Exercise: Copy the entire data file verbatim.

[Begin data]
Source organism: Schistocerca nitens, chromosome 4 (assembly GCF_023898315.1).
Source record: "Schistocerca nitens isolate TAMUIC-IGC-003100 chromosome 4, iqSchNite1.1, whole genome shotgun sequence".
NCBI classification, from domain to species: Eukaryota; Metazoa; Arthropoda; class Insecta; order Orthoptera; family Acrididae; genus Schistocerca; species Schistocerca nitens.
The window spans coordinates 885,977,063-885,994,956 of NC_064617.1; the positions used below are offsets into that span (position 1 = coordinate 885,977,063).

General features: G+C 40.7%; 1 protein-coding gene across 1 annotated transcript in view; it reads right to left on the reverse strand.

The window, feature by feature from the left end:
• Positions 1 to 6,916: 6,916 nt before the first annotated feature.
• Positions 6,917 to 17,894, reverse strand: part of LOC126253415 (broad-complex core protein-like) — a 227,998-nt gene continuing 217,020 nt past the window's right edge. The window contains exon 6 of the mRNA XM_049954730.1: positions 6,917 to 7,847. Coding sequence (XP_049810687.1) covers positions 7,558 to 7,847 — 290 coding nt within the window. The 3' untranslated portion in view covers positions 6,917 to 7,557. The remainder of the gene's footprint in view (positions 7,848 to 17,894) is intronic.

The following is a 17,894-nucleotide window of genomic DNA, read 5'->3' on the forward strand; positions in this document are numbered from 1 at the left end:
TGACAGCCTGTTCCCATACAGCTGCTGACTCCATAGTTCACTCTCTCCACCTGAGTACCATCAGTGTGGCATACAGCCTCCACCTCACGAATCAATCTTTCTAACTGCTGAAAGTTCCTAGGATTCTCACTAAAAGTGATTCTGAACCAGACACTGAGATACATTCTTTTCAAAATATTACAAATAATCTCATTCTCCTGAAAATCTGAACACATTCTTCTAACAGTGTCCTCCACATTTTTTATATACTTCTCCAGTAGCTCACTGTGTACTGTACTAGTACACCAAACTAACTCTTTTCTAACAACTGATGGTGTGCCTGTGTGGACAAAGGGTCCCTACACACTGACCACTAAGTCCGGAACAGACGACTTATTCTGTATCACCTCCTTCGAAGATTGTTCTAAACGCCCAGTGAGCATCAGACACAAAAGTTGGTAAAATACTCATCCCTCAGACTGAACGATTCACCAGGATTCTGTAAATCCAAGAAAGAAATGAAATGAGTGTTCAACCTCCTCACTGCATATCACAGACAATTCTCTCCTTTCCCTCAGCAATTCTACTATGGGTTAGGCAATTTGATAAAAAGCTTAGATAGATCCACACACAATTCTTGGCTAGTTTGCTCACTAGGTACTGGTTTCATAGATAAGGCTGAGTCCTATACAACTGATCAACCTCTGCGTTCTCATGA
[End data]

Source organism: Schistocerca nitens, chromosome 4 (assembly GCF_023898315.1).
Source record: "Schistocerca nitens isolate TAMUIC-IGC-003100 chromosome 4, iqSchNite1.1, whole genome shotgun sequence".
NCBI classification, from domain to species: Eukaryota; Metazoa; Arthropoda; class Insecta; order Orthoptera; family Acrididae; genus Schistocerca; species Schistocerca nitens.
The window spans coordinates 885,977,063-885,994,956 of NC_064617.1; the positions used below are offsets into that span (position 1 = coordinate 885,977,063).

General features: G+C 40.7%; 1 protein-coding gene across 1 annotated transcript in view; it reads right to left on the reverse strand.

The window, feature by feature from the left end:
• Positions 1 to 6,916: 6,916 nt before the first annotated feature.
• Positions 6,917 to 17,894, reverse strand: part of LOC126253415 (broad-complex core protein-like) — a 227,998-nt gene continuing 217,020 nt past the window's right edge. The window contains exon 6 of the mRNA XM_049954730.1: positions 6,917 to 7,847. Coding sequence (XP_049810687.1) covers positions 7,558 to 7,847 — 290 coding nt within the window. The 3' untranslated portion in view covers positions 6,917 to 7,557. The remainder of the gene's footprint in view (positions 7,848 to 17,894) is intronic.

The following is a 17,894-nucleotide window of genomic DNA, read 5'->3' on the forward strand; positions in this document are numbered from 1 at the left end:
TGACAGCCTGTTCCCATACAGCTGCTGACTCCATAGTTCACTCTCTCCACCTGAGTACCATCAGTGTGGCATACAGCCTCCACCTCACGAATCAATCTTTCTAACTGCTGAAAGTTCCTAGGATTCTCACTAAAAGTGATTCTGAACCAGACACTGAGATACATTCTTTTCAAAATATTACAAATAATCTCATTCTCCTGAAAATCTGAACACATTCTTCTAACAGTGTCCTCCACATTTTTTATATACTTCTCCAGTAGCTCACTGTGTACTGTACTAGTACACCAAACTAACTCTTTTCTAACAACTGATGGTGTGCCTGTGTGGACAAAGGGTCCCTACACACTGACCACTAAGTCCGGAACAGACGACTTATTCTGTATCACCTCCTTCGAAGATTGTTCTAAACGCCCAGTGAGCATCAGACACAAAAGTTGGTAAAATACTCATCCCTCAGACTGAACGATTCACCAGGATTCTGTAAATCCAAGAAAGAAATGAAATGAGTGTTCAACCTCCTCACTGCATATCACAGACAATTCTCTCCTTTCCCTCAGCAATTCTACTATGGGTTAGGCAATTTGATAAAAAGCTTAGATAGATCCACACACAATTCTTGGCTAGTTTGCTCACTAGGTACTGGTTTCATAGATAAGGCTGAGTCCTATACAACTGATCAACCTCTGCGTTCTCATGA